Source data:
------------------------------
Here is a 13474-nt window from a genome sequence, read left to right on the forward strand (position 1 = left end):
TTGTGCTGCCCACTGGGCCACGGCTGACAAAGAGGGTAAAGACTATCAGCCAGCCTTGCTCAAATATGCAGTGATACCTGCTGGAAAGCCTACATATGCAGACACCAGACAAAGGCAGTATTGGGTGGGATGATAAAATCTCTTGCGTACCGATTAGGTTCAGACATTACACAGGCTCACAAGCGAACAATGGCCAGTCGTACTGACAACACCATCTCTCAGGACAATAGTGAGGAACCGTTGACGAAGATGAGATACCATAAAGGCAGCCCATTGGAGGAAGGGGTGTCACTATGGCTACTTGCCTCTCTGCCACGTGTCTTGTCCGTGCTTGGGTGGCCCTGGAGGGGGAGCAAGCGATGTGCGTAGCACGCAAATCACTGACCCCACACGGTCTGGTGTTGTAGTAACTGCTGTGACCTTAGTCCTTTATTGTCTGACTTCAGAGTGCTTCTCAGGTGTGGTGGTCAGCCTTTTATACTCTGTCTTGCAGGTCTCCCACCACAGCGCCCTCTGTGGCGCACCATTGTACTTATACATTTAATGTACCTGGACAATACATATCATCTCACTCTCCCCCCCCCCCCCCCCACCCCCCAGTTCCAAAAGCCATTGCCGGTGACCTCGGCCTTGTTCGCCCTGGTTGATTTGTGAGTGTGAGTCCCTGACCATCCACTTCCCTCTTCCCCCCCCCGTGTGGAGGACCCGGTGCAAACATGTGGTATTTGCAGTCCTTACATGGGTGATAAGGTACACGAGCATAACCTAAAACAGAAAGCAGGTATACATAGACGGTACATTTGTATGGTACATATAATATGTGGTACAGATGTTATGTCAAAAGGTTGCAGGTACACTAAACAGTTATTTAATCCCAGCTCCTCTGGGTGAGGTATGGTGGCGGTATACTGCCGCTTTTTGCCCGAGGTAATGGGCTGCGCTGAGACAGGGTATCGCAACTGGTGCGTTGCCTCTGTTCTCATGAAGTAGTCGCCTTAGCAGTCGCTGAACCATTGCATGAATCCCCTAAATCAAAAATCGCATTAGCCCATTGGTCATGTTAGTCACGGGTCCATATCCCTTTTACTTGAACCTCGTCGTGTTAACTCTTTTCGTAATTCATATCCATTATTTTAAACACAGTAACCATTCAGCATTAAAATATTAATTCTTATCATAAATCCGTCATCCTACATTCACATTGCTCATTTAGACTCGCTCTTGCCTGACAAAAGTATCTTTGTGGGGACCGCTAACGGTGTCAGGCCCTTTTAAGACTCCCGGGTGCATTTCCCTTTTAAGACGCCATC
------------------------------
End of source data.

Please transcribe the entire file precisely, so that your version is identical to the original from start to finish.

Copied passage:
Here is a 13474-nt window from a genome sequence, read left to right on the forward strand (position 1 = left end):
TTGTGCTGCCCACTGGGCCACGGCTGACAAAGAGGGTAAAGACTATCAGCCAGCCTTGCTCAAATATGCAGTGATACCTGCTGGAAAGCCTACATATGCAGACACCAGACAAAGGCAGTATTGGGTGGGATGATAAAATCTCTTGCGTACCGATTAGGTTCAGACATTACACAGGCTCACAAGCGAACAATGGCCAGTCGTACTGACAACACCATCTCTCAGGACAATAGTGAGGAACCGTTGACGAAGATGAGATACCATAAAGGCAGCCCATTGGAGGAAGGGGTGTCACTATGGCTACTTGCCTCTCTGCCACGTGTCTTGTCCGTGCTTGGGTGGCCCTGGAGGGGGAGCAAGCGATGTGCGTAGCACGCAAATCACTGACCCCACACGGTCTGGTGTTGTAGTAACTGCTGTGACCTTAGTCCTTTATTGTCTGACTTCAGAGTGCTTCTCAGGTGTGGTGGTCAGCCTTTTATACTCTGTCTTGCAGGTCTCCCACCACAGCGCCCTCTGTGGCGCACCATTGTACTTATACATTTAATGTACCTGGACAATACATATCATCTCACTCTCCCCCCCCCCCCCCCCACCCCCCAGTTCCAAAAGCCATTGCCGGTGACCTCGGCCTTGTTCGCCCTGGTTGATTTGTGAGTGTGAGTCCCTGACCATCCACTTCCCTCTTCCCCCCCCCGTGTGGAGGACCCGGTGCAAACATGTGGTATTTGCAGTCCTTACATGGGTGATAAGGTACACGAGCATAACCTAAAACAGAAAGCAGGTATACATAGACGGTACATTTGTATGGTACATATAATATGTGGTACAGATGTTATGTCAAAAGGTTGCAGGTACACTAAACAGTTATTTAATCCCAGCTCCTCTGGGTGAGGTATGGTGGCGGTATACTGCCGCTTTTTGCCCGAGGTAATGGGCTGCGCTGAGACAGGGTATCGCAACTGGTGCGTTGCCTCTGTTCTCATGAAGTAGTCGCCTTAGCAGTCGCTGAACCATTGCATGAATCCCCTAAATCAAAAATCGCATTAGCCCATTGGTCATGTTAGTCACGGGTCCATATCCCTTTTACTTGAACCTCGTCGTGTTAACTCTTTTCGTAATTCATATCCATTATTTTAAACACAGTAACCATTCAGCATTAAAATATTAATTCTTATCATAAATCCGTCATCCTACATTCACATTGCTCATTTAGACTCGCTCTTGCCTGACAAAAGTATCTTTGTGGGGACCGCTAACGGTGTCAGGCCCTTTTAAGACTCCCGGGTGCATTTCCCTTTTAAGACGCCATC